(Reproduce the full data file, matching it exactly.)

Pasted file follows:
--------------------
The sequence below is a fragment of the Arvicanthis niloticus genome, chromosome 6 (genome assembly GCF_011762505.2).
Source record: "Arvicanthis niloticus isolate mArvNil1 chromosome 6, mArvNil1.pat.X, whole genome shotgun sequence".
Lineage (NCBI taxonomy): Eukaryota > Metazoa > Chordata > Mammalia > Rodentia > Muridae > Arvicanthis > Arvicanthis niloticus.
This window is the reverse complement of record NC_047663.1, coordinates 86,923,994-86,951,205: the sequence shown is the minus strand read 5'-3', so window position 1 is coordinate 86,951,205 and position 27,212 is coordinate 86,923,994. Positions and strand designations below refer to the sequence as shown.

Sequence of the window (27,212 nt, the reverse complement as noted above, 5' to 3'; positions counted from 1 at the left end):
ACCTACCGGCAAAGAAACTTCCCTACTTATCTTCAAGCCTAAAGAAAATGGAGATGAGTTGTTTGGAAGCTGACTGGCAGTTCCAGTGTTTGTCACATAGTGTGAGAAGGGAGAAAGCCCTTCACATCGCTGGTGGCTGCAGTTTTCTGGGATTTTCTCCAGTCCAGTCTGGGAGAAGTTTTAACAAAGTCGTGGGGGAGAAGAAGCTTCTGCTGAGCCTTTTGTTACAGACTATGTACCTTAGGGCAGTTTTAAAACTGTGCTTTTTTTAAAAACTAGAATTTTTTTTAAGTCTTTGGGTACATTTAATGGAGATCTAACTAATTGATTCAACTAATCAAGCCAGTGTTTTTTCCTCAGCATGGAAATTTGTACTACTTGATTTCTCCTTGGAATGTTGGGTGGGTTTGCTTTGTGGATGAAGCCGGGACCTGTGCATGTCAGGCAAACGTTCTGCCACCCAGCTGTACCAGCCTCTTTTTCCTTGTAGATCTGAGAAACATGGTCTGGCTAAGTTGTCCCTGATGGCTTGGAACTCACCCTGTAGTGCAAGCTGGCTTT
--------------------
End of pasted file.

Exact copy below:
The sequence below is a fragment of the Arvicanthis niloticus genome, chromosome 6 (genome assembly GCF_011762505.2).
Source record: "Arvicanthis niloticus isolate mArvNil1 chromosome 6, mArvNil1.pat.X, whole genome shotgun sequence".
Lineage (NCBI taxonomy): Eukaryota > Metazoa > Chordata > Mammalia > Rodentia > Muridae > Arvicanthis > Arvicanthis niloticus.
This window is the reverse complement of record NC_047663.1, coordinates 86,923,994-86,951,205: the sequence shown is the minus strand read 5'-3', so window position 1 is coordinate 86,951,205 and position 27,212 is coordinate 86,923,994. Positions and strand designations below refer to the sequence as shown.

Sequence of the window (27,212 nt, the reverse complement as noted above, 5' to 3'; positions counted from 1 at the left end):
ACCTACCGGCAAAGAAACTTCCCTACTTATCTTCAAGCCTAAAGAAAATGGAGATGAGTTGTTTGGAAGCTGACTGGCAGTTCCAGTGTTTGTCACATAGTGTGAGAAGGGAGAAAGCCCTTCACATCGCTGGTGGCTGCAGTTTTCTGGGATTTTCTCCAGTCCAGTCTGGGAGAAGTTTTAACAAAGTCGTGGGGGAGAAGAAGCTTCTGCTGAGCCTTTTGTTACAGACTATGTACCTTAGGGCAGTTTTAAAACTGTGCTTTTTTTAAAAACTAGAATTTTTTTTAAGTCTTTGGGTACATTTAATGGAGATCTAACTAATTGATTCAACTAATCAAGCCAGTGTTTTTTCCTCAGCATGGAAATTTGTACTACTTGATTTCTCCTTGGAATGTTGGGTGGGTTTGCTTTGTGGATGAAGCCGGGACCTGTGCATGTCAGGCAAACGTTCTGCCACCCAGCTGTACCAGCCTCTTTTTCCTTGTAGATCTGAGAAACATGGTCTGGCTAAGTTGTCCCTGATGGCTTGGAACTCACCCTGTAGTGCAAGCTGGCTTT